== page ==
“When you give consumers ownership, they rightfully demand more as custodians,” says Jules Lund, founder of TRIBE, a self-serve marketplace connecting social media influencers with leading brands. “If you don’t maintain that relationship, they can actually take it extremely personally and get offended.”

Maintenance is a vital because “tribes can very quickly create a negative network effect and have just as much influence when they drop the pompoms and pick up the pitchforks. When they have ownership of your brand, they demand a different level of attention.”

Lund emphasises how important community is in the equation and also stresses that once you create a fan page and start to ignite and identify advocates and start to invite them in (because of the power of their influence) you have to be cautious about how you keep that up. “Once you have given birth to them, you then have to raise them,” he says.

Daniel Flynn, co-founder and Managing Director of Thankyou, is part of one of the great success stories in leveraging brand tribes. Since 2008, the not-for-profit start-up (it gives 100 percent of the profits from its products to helping people in need) has used brand tribes to do a lot of the heavy lifting to get those products to reach goals many thought unattainable.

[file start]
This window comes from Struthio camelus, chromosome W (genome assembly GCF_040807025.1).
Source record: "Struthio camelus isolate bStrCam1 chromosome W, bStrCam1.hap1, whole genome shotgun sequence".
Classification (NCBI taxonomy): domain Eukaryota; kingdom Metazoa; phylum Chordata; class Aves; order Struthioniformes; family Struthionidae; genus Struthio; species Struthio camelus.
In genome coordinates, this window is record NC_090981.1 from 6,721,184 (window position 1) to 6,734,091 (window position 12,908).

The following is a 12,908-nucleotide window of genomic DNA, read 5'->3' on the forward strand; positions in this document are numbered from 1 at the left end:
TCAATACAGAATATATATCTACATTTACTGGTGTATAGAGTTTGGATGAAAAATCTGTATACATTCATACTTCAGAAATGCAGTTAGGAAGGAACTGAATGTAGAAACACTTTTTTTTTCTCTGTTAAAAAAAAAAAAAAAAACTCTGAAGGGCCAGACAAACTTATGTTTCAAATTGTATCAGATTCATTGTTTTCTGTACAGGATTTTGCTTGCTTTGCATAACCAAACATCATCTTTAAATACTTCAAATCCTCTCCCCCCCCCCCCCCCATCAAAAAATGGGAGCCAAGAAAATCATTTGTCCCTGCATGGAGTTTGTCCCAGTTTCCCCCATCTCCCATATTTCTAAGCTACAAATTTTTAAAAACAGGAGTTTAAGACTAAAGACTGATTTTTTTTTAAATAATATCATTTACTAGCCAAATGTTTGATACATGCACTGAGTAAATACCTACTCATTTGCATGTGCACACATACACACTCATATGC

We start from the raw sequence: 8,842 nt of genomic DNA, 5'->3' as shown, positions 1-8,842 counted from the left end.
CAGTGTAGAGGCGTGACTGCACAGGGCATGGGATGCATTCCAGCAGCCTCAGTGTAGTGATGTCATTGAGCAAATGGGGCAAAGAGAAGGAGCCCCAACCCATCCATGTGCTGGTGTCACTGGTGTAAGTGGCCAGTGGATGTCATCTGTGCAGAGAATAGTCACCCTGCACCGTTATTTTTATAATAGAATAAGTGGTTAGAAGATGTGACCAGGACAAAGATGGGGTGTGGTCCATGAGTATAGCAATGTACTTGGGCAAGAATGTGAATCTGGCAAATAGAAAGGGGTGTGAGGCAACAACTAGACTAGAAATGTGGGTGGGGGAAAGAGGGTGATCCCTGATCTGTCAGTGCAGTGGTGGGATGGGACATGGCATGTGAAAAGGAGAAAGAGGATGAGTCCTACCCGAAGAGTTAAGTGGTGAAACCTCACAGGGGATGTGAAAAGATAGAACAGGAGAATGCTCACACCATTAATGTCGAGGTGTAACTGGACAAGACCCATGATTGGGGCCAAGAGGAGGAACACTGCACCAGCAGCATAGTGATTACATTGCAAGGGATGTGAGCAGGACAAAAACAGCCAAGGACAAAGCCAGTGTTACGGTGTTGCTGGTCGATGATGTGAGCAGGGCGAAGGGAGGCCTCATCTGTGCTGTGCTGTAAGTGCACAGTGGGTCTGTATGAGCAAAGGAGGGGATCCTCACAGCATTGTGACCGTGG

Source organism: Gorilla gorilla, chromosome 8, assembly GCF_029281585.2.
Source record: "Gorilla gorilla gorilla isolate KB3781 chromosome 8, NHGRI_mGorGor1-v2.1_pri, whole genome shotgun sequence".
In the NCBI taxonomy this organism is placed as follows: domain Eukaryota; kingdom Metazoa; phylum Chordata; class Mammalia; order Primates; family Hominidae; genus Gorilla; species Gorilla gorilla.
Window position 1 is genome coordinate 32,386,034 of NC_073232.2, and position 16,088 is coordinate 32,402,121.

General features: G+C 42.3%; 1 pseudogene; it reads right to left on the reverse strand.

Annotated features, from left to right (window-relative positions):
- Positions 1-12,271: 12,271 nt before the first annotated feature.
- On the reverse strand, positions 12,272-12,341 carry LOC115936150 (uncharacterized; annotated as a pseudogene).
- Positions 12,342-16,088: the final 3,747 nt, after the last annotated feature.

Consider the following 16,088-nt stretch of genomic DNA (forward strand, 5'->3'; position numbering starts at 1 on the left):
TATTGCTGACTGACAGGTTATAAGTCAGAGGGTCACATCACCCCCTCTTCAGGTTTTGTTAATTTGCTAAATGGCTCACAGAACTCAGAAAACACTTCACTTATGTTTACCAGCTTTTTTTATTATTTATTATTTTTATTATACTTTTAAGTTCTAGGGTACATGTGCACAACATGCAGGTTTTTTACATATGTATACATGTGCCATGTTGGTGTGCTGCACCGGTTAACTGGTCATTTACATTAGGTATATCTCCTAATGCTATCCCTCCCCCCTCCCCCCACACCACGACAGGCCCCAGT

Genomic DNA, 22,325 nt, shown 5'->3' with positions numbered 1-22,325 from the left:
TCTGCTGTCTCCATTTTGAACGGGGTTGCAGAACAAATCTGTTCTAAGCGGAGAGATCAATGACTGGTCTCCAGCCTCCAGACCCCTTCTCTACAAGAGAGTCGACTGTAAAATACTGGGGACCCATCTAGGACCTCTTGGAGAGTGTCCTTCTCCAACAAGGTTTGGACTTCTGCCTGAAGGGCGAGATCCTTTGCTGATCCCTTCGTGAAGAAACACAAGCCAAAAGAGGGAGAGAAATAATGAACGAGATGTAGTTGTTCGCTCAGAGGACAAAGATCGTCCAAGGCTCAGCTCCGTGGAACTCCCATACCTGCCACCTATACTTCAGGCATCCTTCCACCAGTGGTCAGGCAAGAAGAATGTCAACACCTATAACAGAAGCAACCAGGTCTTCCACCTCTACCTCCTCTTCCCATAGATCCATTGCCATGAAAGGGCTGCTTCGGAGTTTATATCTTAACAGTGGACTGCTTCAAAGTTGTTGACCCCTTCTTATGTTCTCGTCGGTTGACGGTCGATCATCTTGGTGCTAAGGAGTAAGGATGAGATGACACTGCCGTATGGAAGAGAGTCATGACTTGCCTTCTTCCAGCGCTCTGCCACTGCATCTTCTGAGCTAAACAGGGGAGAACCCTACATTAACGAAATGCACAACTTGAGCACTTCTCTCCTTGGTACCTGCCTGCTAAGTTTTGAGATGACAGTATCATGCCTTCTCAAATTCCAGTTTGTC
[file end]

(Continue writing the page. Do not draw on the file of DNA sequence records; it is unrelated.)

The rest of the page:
“Be authentic,” Flynn says. “Authentic, as in transparent, as in what people see is what people get. The smoke and mirrors, the hiding behind stuff doesn’t work. And don’t sell! You can’t sell to a tribe, or a movement. We don’t sell — we invite people to join us. We say to our sales team, we aren’t sales people, we’re storytellers,” — a notion echoed by Kirsty Muddle — “and we’re inviting people to write with us.

“You also have to be able to show the community clearly the difference they’re making, by being associated with each other. It has to be clear to people that they are part of something bigger than themselves, and by being part of that collective, they can see the impact.”